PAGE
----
Respiratory microbiome associated with Respiratory Syncytial Virus (RSV) disease severity and transmission
As the single most important cause of serious lower respiratory tract disease in infants and young children in the United States and globally, RSV is of considerable public health importance and a high priority for vaccine development. There are two major antigenic groups of RSV, A and B, and multiple genotypes within the two groups. RSV causes lower respiratory tract illness and potentiates childhood wheezing and asthma. Infants at risk for RSV infection and subsequent asthma have been frequently found to have bacterial super-infections and there are high incidences of pulmonary bacterial co-infection in children with severe respiratory syncytial virus (RSV) bronchiolitis. Whether this reflects a defective innate immune response very early in life among those predisposed to develop severe RSV infection and/or asthma, or whether this altered colonization or co-infection results or causes more severe disease is not known.
The current study design is to perform sequencing whole RSV genotypes. RSV genotypes and/or mutations associated with clinical disease will be studied functionally. Using RSV reverse genetics system to produce recombinant RSV, where virulence-associated mutations will be introduced into wild-type RSV to study the effects in cells and mice to determine virulence mechanisms where host genetics and pre-existing immunity are controlled. This project will also take advantage of the same nasopharyngeal samples to study the effects of RSV infection on the lungs and upper respiratory track microbiome. Sequencing of the microbiome will address if there are changes in microbial dynamics in patients with high disease severity compared to those with low disease severity. This is a critically important question, as we do not yet understand the respiratory microbiome of infants during health and disease, the association with respiratory morbidity, and whether early life modification could ultimately be predictive of, or be modified to prevent subsequent respiratory morbidity.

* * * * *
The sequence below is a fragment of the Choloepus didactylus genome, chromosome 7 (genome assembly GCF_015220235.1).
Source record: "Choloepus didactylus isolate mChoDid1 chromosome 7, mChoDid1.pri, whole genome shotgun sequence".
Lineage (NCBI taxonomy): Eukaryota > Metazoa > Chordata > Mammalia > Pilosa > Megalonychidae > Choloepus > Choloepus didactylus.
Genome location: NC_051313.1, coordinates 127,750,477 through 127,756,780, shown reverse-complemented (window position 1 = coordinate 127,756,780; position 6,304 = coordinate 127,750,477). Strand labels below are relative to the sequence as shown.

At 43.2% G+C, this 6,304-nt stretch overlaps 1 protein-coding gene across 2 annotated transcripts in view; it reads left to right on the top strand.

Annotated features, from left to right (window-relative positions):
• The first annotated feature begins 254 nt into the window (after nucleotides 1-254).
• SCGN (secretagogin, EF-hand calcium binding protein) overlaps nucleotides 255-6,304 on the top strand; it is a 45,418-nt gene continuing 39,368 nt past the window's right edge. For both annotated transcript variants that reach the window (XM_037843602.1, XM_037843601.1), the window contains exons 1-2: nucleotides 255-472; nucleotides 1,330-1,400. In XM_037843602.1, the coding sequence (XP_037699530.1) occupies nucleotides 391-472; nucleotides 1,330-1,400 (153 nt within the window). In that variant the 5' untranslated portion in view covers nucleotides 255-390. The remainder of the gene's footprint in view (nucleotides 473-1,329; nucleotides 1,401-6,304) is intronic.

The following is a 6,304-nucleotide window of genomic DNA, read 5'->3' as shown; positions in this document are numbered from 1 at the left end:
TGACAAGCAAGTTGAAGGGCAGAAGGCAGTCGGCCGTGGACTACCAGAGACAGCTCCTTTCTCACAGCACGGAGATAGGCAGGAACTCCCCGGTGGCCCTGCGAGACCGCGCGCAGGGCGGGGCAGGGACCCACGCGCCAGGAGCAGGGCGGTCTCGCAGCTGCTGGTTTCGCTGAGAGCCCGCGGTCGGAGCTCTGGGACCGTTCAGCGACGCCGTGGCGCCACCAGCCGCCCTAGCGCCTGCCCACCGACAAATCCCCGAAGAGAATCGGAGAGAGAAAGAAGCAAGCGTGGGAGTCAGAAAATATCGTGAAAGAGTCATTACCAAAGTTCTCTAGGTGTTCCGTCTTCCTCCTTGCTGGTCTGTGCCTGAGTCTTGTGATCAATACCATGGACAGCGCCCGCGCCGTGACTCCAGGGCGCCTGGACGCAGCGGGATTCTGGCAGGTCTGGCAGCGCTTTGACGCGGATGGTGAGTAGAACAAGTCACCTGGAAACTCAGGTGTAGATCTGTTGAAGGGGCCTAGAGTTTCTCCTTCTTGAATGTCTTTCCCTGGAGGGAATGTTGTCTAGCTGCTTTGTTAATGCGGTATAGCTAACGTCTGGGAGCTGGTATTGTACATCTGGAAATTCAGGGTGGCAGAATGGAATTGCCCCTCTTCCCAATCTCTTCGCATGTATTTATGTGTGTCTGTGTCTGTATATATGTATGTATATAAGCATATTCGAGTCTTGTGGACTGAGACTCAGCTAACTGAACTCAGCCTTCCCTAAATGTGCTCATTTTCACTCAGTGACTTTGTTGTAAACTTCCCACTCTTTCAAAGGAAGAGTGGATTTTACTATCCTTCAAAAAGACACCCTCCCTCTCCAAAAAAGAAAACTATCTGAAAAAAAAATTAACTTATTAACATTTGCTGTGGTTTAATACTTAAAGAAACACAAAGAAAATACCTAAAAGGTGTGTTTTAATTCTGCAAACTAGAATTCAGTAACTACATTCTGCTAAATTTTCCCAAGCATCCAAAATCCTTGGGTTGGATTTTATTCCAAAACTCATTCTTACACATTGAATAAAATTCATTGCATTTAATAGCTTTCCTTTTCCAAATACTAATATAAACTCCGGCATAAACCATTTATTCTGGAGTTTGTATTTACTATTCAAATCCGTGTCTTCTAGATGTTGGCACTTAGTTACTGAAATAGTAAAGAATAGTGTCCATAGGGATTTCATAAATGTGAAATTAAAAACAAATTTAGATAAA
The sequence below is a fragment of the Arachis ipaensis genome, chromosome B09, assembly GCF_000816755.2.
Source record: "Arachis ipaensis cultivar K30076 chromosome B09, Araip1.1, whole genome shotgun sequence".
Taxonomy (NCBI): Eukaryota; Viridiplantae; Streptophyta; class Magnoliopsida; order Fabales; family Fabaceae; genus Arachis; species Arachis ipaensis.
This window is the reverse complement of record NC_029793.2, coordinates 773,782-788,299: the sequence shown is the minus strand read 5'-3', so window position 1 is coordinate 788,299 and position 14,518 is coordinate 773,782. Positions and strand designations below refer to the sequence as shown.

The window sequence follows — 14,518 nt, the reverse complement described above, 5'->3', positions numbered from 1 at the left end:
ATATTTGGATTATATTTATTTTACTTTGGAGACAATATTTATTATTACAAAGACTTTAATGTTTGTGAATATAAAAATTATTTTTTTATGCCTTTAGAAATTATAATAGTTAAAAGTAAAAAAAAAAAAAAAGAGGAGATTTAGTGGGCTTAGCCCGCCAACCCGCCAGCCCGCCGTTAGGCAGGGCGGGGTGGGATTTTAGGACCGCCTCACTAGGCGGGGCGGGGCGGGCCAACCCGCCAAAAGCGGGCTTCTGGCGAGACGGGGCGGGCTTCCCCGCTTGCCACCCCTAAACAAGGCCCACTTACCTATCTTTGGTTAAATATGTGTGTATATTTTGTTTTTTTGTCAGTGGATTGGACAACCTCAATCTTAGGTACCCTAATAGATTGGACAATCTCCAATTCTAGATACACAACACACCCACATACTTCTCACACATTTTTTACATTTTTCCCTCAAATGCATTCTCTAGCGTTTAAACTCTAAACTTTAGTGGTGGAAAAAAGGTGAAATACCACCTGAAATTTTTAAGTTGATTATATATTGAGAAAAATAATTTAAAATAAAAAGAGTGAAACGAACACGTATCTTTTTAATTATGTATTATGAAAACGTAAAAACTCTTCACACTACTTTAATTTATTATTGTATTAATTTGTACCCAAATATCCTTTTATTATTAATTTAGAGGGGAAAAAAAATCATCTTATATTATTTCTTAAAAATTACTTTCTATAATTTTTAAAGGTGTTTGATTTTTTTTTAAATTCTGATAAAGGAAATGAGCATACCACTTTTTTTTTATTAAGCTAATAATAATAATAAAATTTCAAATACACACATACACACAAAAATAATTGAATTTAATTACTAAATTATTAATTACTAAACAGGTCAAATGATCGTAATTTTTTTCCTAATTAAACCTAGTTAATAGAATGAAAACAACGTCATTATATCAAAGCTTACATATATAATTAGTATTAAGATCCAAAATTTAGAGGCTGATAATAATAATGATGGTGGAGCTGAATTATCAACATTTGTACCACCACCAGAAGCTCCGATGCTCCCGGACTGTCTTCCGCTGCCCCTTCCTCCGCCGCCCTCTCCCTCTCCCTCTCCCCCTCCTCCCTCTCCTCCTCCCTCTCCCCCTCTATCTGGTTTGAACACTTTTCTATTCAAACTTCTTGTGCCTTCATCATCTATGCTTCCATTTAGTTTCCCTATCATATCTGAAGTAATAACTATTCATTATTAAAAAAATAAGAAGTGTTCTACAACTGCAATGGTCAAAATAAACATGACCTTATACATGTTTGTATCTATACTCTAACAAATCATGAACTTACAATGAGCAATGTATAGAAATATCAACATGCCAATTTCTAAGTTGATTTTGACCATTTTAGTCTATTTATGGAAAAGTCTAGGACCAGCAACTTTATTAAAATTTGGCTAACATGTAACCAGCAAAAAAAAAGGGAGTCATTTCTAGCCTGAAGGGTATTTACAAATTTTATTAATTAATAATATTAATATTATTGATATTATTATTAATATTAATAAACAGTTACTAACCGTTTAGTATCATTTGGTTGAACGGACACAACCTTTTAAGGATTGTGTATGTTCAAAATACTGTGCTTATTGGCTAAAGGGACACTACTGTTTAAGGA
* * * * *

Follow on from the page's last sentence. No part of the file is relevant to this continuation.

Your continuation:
National Institute of Allergy and Infectious Diseases (NIAID) Genome Sequencing Centers for Infectious Diseases (GSCID)
Tina V. Hartert
Vanderbilt University School of Medicine
This is the photomicrographic detection of respiratory syncytial virus (RSV) using indirect immunofluorescence technique. RSV is the most common cause of bronchiolitis and pneumonia among infants and children under 1 year of age. The majority of children hospitalized for RSV infection are under 6 months of age.
Image: CDC/Dr. Craig Lyerla